TSB courting the yes vote

Despite the bank group's recent share weakness, the overall trend is forward. But can this continue?
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The Independent Online
THE BANK that likes to say yes is not being asked to do so often enough. That is the belief underpinning the recent weakness of TSB Group shares, which have come back to 250p from a year's peak of 268p.

Fresh light will be shed on the high street bank's prospects when it reports half-year results on Thursday. But as our chart shows, the latest setback is all of a piece with the two-steps-forward-one-step-back pattern that has taken the shares from their 1994 low of 199p. This suggests that the bulls are winning the tug- of-war with the bears as bets are placed that TSB will emerge from the current torrid loans market in a strong position to cash in on its relationship with its 7 million customers.

Last month we highlighted the views of the respected chartist Richard Marshall, of Investment Research. He sees solid support in the way that the 200-day moving average of the TSB share price is shadowing the daily price. "Resistance at the 150p level has been penetrated," said Marshall, signalling the start of a new advance. "I anticipate a rally developing to the 275p area."

Weighing in against Marshall has come Chris Smith of the stockbrokers James Capel, who gave TSB shares a fright a couple of weeks ago when he let it be known that in his opinion, "the volume of business is so low that they are having to employ excess capital in the capital market, where margins are lower".

Peter Ellwood, the group's chief executive, does not disagree that times are tough. But he believes TSB has the weaponry to trade its way on to a higher plane.

"Competition is massively fierce and will get fiercer," said Ellwood, who concedes his critics' main point that this must inevitably eat into profit margins. After the huge success Richard Branson's Virgin Group has had with its first foray into financial services, Ellwood predicts a host of other non-bank competitors moving in, with special offers and enough noise to distract the public from TSB and the other traditional high-street banks.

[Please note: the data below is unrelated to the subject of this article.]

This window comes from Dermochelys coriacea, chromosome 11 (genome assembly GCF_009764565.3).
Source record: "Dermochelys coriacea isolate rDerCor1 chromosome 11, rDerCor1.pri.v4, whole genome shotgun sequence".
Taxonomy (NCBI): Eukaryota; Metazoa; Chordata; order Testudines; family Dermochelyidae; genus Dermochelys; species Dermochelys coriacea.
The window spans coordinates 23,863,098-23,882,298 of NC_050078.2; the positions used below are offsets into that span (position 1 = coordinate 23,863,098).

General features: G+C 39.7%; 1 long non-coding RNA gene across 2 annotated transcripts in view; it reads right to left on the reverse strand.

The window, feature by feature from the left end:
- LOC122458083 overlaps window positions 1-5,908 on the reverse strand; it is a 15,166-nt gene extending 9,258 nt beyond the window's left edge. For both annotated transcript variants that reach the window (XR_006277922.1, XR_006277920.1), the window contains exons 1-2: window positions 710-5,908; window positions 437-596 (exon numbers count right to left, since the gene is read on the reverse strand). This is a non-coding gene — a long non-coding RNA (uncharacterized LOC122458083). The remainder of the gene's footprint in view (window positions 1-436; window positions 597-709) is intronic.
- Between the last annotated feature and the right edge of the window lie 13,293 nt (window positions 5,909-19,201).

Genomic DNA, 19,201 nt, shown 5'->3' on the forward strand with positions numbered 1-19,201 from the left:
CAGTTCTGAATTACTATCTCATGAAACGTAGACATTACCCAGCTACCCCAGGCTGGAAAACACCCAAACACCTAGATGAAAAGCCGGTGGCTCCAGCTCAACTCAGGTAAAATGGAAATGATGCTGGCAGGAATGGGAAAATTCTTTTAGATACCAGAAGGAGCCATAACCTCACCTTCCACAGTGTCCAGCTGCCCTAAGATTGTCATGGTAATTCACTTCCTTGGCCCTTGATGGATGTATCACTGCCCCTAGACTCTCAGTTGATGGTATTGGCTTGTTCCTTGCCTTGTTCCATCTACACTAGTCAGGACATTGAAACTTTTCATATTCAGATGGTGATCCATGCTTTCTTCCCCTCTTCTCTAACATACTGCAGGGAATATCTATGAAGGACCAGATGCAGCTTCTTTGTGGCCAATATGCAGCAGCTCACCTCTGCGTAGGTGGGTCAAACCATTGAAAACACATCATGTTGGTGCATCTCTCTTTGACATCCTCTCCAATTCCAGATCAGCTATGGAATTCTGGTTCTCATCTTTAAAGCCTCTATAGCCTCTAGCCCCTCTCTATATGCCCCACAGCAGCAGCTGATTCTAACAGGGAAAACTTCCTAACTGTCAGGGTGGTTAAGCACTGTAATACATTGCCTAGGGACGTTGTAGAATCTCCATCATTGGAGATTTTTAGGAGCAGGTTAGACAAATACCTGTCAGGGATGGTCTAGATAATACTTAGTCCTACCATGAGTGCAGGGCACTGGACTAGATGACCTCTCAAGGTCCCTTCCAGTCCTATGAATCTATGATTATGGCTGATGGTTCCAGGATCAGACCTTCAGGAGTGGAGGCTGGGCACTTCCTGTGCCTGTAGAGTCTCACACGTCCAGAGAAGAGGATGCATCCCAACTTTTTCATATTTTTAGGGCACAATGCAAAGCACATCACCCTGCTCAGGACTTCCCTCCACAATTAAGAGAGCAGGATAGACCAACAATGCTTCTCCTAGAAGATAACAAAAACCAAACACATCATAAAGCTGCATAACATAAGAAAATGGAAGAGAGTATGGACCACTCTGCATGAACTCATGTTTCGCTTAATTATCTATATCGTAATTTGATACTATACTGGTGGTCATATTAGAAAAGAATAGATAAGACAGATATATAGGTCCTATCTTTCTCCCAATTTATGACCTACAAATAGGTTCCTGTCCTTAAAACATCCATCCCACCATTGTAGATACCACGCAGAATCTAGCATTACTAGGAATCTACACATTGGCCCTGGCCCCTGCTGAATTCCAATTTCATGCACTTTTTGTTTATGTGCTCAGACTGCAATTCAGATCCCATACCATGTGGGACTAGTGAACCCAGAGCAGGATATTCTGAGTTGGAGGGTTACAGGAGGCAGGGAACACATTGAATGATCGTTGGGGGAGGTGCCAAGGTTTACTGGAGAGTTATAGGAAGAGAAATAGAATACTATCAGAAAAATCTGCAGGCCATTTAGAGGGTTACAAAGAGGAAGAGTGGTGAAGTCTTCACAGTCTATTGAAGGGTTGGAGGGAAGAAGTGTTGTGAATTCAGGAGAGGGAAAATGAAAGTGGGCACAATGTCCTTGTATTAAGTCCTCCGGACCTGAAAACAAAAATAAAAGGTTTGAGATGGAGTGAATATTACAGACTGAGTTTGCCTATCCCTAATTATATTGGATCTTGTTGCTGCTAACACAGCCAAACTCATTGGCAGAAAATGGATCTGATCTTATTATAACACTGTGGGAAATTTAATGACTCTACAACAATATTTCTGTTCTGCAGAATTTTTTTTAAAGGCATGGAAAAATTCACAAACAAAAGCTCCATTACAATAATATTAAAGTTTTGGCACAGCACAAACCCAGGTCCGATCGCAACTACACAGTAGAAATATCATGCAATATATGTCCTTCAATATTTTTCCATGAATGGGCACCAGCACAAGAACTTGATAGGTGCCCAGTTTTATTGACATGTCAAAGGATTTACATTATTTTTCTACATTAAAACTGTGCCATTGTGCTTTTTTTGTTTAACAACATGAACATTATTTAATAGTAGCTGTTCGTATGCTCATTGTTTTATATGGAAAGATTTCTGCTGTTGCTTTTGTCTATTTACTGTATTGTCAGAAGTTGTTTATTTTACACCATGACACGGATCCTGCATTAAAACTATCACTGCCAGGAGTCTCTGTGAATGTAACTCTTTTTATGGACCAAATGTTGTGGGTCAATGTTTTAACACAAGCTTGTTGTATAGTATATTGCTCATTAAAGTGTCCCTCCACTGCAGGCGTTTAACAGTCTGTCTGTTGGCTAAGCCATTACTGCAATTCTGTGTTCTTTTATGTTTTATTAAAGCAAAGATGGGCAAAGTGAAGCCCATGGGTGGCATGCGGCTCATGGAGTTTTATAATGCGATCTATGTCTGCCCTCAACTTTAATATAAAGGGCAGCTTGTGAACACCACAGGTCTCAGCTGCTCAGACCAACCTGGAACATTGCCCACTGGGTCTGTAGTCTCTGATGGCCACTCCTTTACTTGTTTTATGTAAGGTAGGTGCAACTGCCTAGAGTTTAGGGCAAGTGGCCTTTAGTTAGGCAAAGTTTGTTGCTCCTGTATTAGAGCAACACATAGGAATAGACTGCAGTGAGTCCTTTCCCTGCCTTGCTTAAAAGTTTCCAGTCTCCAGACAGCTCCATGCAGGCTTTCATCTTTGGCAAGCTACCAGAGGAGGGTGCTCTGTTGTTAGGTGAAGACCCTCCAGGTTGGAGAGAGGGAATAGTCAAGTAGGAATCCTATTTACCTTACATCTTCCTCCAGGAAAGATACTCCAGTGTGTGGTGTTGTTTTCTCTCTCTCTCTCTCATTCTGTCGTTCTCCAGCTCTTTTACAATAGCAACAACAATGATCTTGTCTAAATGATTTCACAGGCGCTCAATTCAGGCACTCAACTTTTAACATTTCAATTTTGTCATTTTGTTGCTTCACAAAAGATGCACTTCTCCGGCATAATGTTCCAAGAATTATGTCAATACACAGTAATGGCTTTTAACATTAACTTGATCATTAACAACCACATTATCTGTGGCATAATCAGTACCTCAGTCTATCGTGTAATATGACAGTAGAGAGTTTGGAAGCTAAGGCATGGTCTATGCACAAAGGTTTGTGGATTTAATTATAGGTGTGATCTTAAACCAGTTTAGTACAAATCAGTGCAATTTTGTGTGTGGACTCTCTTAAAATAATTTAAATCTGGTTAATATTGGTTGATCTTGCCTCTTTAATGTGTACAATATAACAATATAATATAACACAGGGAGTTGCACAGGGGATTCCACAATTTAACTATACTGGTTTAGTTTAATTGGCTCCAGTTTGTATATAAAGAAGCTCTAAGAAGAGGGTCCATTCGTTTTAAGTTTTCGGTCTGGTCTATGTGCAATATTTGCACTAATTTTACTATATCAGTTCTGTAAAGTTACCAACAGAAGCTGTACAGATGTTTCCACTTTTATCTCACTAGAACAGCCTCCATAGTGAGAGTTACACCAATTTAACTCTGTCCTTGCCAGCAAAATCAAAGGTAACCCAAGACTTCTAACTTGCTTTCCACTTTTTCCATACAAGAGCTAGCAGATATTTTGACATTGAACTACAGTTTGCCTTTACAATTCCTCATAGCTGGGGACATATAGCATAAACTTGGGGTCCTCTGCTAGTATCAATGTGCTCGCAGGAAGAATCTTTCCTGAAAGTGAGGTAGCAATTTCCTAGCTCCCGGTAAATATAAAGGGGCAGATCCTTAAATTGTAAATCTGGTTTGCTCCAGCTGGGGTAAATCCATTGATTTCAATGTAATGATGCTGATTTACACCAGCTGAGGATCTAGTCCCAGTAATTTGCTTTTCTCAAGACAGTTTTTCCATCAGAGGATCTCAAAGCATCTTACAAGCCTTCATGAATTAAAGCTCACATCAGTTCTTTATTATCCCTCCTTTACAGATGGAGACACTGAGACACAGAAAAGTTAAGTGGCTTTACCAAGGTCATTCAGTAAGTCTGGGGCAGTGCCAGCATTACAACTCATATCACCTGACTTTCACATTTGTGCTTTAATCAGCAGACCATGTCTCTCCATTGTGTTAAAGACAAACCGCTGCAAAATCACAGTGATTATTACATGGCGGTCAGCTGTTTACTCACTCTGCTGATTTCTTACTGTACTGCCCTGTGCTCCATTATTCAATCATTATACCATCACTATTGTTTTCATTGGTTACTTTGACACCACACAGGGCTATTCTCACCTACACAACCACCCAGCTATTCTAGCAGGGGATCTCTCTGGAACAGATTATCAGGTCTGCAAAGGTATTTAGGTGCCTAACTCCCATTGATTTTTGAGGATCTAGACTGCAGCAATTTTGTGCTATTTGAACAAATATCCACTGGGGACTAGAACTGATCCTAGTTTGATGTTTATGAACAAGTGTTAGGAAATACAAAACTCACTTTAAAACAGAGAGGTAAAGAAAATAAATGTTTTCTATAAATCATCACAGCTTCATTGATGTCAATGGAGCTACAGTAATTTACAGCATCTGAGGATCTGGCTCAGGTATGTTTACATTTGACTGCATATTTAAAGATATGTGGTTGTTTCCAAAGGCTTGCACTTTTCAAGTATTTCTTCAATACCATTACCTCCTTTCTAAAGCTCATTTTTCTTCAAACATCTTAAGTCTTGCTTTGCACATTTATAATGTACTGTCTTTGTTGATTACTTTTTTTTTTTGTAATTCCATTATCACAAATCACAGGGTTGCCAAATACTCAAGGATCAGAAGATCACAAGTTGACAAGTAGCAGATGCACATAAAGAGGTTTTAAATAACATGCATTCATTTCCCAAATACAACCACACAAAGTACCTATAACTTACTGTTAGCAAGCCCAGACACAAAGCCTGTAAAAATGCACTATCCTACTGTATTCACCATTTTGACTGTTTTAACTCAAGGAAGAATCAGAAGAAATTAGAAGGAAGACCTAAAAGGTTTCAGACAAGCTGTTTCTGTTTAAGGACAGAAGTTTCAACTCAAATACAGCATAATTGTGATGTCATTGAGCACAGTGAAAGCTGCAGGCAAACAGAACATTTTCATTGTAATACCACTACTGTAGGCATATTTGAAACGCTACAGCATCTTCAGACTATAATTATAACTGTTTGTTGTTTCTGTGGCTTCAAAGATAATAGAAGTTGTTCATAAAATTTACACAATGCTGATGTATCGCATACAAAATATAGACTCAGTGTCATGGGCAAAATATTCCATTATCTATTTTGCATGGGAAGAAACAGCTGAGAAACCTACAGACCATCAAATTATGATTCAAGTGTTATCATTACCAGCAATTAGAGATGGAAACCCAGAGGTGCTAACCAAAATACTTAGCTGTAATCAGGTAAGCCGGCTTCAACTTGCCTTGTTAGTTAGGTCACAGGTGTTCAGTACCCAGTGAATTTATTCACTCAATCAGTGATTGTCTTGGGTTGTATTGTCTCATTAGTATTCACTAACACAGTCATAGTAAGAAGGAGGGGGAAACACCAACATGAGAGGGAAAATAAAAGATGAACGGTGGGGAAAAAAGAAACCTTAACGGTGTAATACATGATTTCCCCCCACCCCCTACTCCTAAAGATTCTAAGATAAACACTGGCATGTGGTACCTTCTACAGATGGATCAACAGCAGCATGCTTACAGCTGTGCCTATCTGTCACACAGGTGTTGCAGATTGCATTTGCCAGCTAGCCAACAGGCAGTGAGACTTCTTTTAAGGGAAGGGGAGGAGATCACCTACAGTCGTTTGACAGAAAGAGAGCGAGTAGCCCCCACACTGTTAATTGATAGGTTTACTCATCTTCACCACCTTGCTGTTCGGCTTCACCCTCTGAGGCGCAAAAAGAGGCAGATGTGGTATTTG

Ellwood, who has been a banker all his life but sprang to prominence when he ran the Barclaycard credit card operation, has a stronger marketing bias than most of his contemporaries and realises the need to hug the customer. "The whole thrust of our strategy," he explained, "is to provide better value for money. If you don't give customers that, you can't expect to keep them."

Not all such initiatives need hit the bottom line. Last year TSB became the latest to offer 24-hour, 365-day telephone banking in the wake of the success of Midland's First Direct operation. It is much cheaper to provide than the traditional street branch.

So far, TSB has been able to update its customer offer and improve returns, thanks to better staff training and greater efficiencies. In the five years to last October, income grew 40 per cent and pretax profit rose by 110 per cent. Last year's record pounds 500m profit gave shareholders a net return of 17 per cent.

That indicates that the group has a defensive cushion, some of which it can commit to the fray. Some has undoubtedly been siphoned into the group's life assurance operation since the rules changed in January to force disclosure of sales commission.

"We will see more and more of that kind of openness," Ellwood predicted, "and we will see thinner spreads. Nobody can hide, and we are all in favour of it. But it would be a brave person who said that margins would go up in the next five years - so volume has to go up."

Ellwood does not deny the possibility of expanding TSB's reach through buying a building society. He said: "We are closely in touch with the building society movement. An acquisition is always a possibility at the right price, but we have enormous potential to grow our business organically."

While the once-troubled Hill Samuel merchant banking subsidiary is back on an even keel, it is hard to see where volume increases are going to come from in the next year or two. Ellwood accepts that the housing market is not suddenly going to take off, and that the pensions and insurance markets are subdued.

A bright spot is small business, where TSB is strong because of long- standing connections with solicitors, schools and charities. TSB's greater emphasis on the personal banking market also gives it better prospects than rivals tied to increasingly cut-throat corporate lending.

Meanwhile, TSB shares have the defensive attraction of a useful 5 per cent dividend yield. According to the chairman, Sir Nicholas Goodison, this is set to continue. He has promised: "It is our policy to provide shareholders with a dividend increase above the rate of inflation, provided that trading experience and prospects justify it."

Activities Banking, insurance, investment services.

Share price 250p Prospective yield 5% Prospective price-earnings ratio 10 Dividend cover 2.5 1992/3 1993/4 1994/5* Income pounds 2bn pounds 1.9bn pounds 2.1bn Pre-tax profit pounds 301m pounds 504m pounds 575m Net profit pounds 184m pounds 312m pounds 356m Earnings per share 12.7p 21.5p 25p Dividend per share 7.68p 9.024p 10p (*forecast)

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